On a glass panel in my office I have written the seven principles of the instructional core from Elmore et al’s Instructional Rounds in Education. I have done this to keep right at the forefront of my thinking on a daily basis, what I believe to be the best articulation of a foundation for 21st century pedagogy.
The seven are: (the italics are mine )
- increases in student learning occur only as a consequence of improvements in the level of content, teachers’ knowledge and skill and student engagement
- if you change any single element of the instructional core, you have to change the other two
- if you can’t see it in the core, it’s not there
- task predicts performance
- the real accountability system is in the tasks students are asked to
- we learn to do the work by doing the work, not telling other people to do the work, not by having done the work at some time in the past, and not by hiring experts who can act as proxies for our knowledge about how to do the work
- description before analysis, analysis before prediction, prediction before evaluation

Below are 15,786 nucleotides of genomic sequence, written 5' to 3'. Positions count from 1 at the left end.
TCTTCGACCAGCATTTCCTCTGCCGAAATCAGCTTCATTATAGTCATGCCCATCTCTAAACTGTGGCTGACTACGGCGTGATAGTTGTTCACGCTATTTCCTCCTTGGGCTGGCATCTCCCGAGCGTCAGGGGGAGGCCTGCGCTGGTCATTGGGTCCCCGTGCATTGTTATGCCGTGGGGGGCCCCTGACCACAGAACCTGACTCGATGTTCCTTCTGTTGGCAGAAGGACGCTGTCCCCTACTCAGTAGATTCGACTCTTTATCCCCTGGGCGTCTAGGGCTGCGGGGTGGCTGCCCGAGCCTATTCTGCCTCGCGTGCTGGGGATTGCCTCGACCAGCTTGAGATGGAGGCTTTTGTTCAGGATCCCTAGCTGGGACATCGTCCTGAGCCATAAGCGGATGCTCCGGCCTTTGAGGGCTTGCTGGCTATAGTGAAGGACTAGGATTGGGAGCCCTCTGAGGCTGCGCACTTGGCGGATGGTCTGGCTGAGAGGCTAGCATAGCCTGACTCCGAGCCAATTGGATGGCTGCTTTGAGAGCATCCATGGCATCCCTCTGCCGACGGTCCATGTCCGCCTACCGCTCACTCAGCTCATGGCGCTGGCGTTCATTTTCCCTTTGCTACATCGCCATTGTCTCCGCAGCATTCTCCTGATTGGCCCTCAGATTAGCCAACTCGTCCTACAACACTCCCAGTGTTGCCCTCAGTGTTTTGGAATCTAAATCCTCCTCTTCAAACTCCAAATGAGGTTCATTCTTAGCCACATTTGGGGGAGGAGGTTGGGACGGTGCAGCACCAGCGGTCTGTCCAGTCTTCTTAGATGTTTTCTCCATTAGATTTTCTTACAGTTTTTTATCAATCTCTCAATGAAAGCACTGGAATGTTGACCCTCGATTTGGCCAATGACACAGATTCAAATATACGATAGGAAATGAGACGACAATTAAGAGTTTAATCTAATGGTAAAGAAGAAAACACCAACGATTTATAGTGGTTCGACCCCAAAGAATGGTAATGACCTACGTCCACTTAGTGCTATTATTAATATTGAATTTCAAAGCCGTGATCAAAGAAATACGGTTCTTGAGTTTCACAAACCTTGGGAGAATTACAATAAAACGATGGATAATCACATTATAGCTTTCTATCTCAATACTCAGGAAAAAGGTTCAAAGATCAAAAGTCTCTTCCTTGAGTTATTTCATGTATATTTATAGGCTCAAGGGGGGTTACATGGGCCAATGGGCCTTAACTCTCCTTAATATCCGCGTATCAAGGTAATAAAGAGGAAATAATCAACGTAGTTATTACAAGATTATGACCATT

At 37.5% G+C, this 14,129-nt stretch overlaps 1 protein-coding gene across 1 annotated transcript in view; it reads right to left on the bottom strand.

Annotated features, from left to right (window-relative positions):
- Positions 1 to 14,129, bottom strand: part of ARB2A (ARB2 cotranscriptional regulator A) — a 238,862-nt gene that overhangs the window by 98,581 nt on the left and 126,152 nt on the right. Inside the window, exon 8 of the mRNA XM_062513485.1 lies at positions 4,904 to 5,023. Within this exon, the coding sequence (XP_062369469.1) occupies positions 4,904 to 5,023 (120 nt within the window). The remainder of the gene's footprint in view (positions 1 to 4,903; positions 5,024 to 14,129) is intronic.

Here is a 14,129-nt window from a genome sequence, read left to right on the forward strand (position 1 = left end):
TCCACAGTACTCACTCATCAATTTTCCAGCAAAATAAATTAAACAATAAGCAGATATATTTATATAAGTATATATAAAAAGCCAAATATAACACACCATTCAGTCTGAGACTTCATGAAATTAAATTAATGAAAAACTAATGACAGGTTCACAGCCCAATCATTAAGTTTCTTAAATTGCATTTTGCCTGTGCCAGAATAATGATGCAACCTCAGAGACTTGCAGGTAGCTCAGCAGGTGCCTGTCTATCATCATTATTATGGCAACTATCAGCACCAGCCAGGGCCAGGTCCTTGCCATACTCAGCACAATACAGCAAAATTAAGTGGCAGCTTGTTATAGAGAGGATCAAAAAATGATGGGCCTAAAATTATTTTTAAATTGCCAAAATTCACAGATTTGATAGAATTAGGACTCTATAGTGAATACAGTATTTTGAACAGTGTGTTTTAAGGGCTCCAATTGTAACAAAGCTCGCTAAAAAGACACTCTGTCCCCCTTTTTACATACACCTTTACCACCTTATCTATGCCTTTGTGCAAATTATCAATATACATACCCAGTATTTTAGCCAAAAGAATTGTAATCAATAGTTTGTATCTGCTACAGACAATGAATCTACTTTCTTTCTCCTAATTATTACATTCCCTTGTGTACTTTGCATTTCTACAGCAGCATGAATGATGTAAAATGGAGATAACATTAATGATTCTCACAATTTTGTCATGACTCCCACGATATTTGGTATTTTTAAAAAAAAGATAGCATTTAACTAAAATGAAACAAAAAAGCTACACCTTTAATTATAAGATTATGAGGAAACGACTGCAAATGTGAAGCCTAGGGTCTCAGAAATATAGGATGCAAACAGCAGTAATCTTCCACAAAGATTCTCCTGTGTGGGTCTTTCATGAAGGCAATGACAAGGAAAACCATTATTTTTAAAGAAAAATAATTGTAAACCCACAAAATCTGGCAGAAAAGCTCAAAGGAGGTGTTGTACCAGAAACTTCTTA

Novelty aside, the principles have become a talking point for curious colleagues and visitors. It’s interesting to listen to the conversation outside my door as teachers and non-teachers discuss which of the seven resonate. This is an important point because we need time to discuss and reflect on the importance of these principles.
Quite clearly they place the work of the teacher squarely in the centre of improving learning for all kids. They also make the point that the tasks teachers set for students is more important than the process of assessment.
These principles challenge some long held beliefs that the student is usually at fault if no improvement takes place and that by nature of their training and in-service course attendance, teachers are always equipped to provide outstanding learning experiences for all students.
The best surgeons are the ones who are in theatre everyday dealing with new and complex challenges as they occur and discussing them with the team. Tiger Woods knows all the theory of the perfect golf swing, but after every tournament he goes straight back out the next day to practice. The work of golfing is golfing. In the same way the work of teaching has to be more teaching.
Numbers 3 and 6 are the two that hit the mark for me and are the ones I’m talking to educators about. Which ones resonate with you?